Interview on LAFM Tasmania Talks with Brian Carlton
Programme for International Student Assessment; Turnbull Government’s Quality Schools, Quality Outcomes reforms;

Brian Carlton: The man who hopefully has some kind of plan in place is the Federal Minister for Education Simon Birmingham; I have him on the line now. Minister, good morning.

Simon Birmingham: Good morning Brian and good morning to listeners.

Brian Carlton: This is not happy reading.

Simon Birmingham: No it's not. Now the first thing we should acknowledge is that Australia-wide we continue to perform above the OECD average, but absolutely, the trend is clear and the trend is downwards, and as you rightly indicated in your introduction, in Tasmania in a number of categories you're performing below the OECD average. So whilst nationally we can say the figures are okay but trending in the wrong direction, in Tassie there's an even bigger problem there, which is why in part I warmly welcome the work that Will Hodgman and Jeremy Rockcliff have been undertaking in terms of the education plan in Tasmania to get kids into school earlier, to ensure that more high schools are offering year 12 and that we actually have children staying right through their schooling and to really lift the standards there.

But clearly there's a message for us nationally, when across all schooling sectors and essentially across all states and territories our performance has gone backwards, and children today are not achieving at the same level as they were even ten or twelve years ago. That is a real indictment when it comes at a time of record and growing levels of spending and investment.

Brian Carlton: It would also be fair to argue I think that the subjects we're talking about – literacy, mathematics, science – are the fairly fundamental subjects you need to have your head across to go on and further educate yourself. This is a- and what I'm arguing here is this is the very basic, basic education. To what extent are non-core education subjects, and I'm thinking gender diversity studies and all of those sort of … you know, the sort of the hippie fringe left agenda that's been around in the education system for a very long time, Simon. Is that a problem? Have we gone down the wrong path there, where we've lost the basics and we're teaching all the kids this fluffy kind of nonsense stuff that – maybe yeah, sure, they need to know, but not at the expense of maths and science.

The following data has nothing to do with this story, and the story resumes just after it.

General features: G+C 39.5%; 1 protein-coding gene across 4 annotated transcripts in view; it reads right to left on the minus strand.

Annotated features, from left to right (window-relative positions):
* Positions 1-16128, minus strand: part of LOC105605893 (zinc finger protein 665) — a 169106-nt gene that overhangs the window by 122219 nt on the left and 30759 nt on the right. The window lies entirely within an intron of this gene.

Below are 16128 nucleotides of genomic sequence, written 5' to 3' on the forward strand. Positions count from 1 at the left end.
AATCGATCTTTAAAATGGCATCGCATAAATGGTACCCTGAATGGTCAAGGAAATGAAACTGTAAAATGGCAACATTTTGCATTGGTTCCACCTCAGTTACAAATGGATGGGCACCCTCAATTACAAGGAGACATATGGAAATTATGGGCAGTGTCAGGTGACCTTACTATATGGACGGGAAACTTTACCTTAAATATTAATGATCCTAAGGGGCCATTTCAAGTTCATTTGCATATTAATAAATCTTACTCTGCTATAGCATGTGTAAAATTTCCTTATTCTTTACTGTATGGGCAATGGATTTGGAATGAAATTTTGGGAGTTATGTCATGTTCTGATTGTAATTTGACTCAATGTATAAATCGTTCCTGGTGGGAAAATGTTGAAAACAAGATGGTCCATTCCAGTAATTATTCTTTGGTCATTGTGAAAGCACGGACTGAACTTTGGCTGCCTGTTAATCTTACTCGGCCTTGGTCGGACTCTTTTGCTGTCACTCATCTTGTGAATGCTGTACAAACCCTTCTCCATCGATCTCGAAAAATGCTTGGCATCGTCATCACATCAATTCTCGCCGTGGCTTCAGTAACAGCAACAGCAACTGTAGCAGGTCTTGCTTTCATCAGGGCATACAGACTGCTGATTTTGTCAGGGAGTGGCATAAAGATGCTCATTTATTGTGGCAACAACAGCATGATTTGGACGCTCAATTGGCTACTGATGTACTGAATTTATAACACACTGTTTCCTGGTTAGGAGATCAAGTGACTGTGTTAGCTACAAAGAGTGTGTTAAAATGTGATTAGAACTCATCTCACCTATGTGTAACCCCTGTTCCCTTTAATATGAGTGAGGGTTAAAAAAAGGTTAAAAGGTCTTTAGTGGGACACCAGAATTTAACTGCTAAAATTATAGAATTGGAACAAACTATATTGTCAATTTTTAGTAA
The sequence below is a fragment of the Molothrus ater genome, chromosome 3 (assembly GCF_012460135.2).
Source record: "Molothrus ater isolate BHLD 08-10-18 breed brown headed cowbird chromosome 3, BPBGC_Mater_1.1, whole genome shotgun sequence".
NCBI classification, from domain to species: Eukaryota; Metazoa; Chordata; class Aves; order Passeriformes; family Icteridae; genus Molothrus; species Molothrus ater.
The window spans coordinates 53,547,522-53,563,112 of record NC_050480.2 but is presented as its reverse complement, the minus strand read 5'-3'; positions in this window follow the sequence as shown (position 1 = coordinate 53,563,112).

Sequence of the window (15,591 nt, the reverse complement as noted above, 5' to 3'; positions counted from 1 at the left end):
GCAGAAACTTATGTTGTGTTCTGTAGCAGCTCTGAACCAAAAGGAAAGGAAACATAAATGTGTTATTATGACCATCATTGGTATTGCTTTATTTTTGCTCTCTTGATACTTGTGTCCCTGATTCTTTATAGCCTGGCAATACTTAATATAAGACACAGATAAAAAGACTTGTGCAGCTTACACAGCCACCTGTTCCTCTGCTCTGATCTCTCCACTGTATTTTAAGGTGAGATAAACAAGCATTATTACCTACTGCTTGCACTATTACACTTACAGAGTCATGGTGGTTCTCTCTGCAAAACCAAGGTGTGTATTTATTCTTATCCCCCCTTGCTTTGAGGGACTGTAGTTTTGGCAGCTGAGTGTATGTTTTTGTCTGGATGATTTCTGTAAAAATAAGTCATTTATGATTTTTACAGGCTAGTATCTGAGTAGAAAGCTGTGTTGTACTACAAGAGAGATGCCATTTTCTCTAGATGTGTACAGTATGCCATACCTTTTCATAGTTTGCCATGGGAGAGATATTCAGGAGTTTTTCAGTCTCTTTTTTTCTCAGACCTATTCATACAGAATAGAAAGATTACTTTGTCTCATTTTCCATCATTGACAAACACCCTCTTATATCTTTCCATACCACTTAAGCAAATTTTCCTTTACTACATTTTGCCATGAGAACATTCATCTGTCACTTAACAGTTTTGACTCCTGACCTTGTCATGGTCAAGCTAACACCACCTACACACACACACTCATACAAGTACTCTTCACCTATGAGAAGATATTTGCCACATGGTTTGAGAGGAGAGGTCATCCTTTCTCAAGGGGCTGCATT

Simon Birmingham: Our government federally undertook a review of the national curriculum, which was finalised and agreed with the states and territories just over 12 months ago, and that certainly tried to de-clutter aspects of the curriculum so there can be more time spent on the basics. And I do think we have to continue that work. Now this PISA assessment that was undertaken looks at reading, maths and science skills, but it doesn't look at them just in a basic sense, it actually looks at them as to how they are applied to problem solving, to day to day engagements. So it was actually looking at the application of core skills, and the fact that our students are going backwards in the application of these core skills is a real worry, because it's actually how we translate that knowledge into the workplace, into further studies that will determine whether or not we are able to continue to succeed and excel as a nation in being a high knowledge nation, a nation that can innovate and a nation that can ultimately continue to maintain the high standards of living that we enjoy, and that's why we have to front up to the problems.

We took to the election a reform proposal around 12 different policy areas for early assessment and therefore earlier intervention where children have problems, for new standards and approaches to ensure the proficiency of teachers when they get into the classroom, to keep our most capable teachers in the classroom for longer and to set minimum standards of literacy and numeracy for students before they leave school so that we actually put pressure right through the education system for the attainment of those types of minimum standards.

Brian Carlton: To what extent is the focus of particularly the public education system… because when you do the compare and contrast between the outcomes of state funded education, publicly- public education versus the private or Catholic system, we're lagging even them. Public education is lagging the private sector. I just wonder, given the – let me hit you with some hard stats. This is more for the listeners than you, Minister, because you know. Since 1988, student enrolments have increased by 18 per cent, but we've doubled the amount of money we're spending on education in that period. This is no longer a just throw money at it issue, is it, Minister? We just can't keep increasing the funding, because it's not producing the results. What sort of evidence based system can we put in place that would see perhaps the kids who have got a bit of a talent for example not being left aside or not encouraged or not put in a special strand where they can achieve their best. The focus has been on the bottom end; we focus on the kids who are not performing and not achieving. My gut feeling is that's brought the standard the wrong way, it's pushing it down, not up.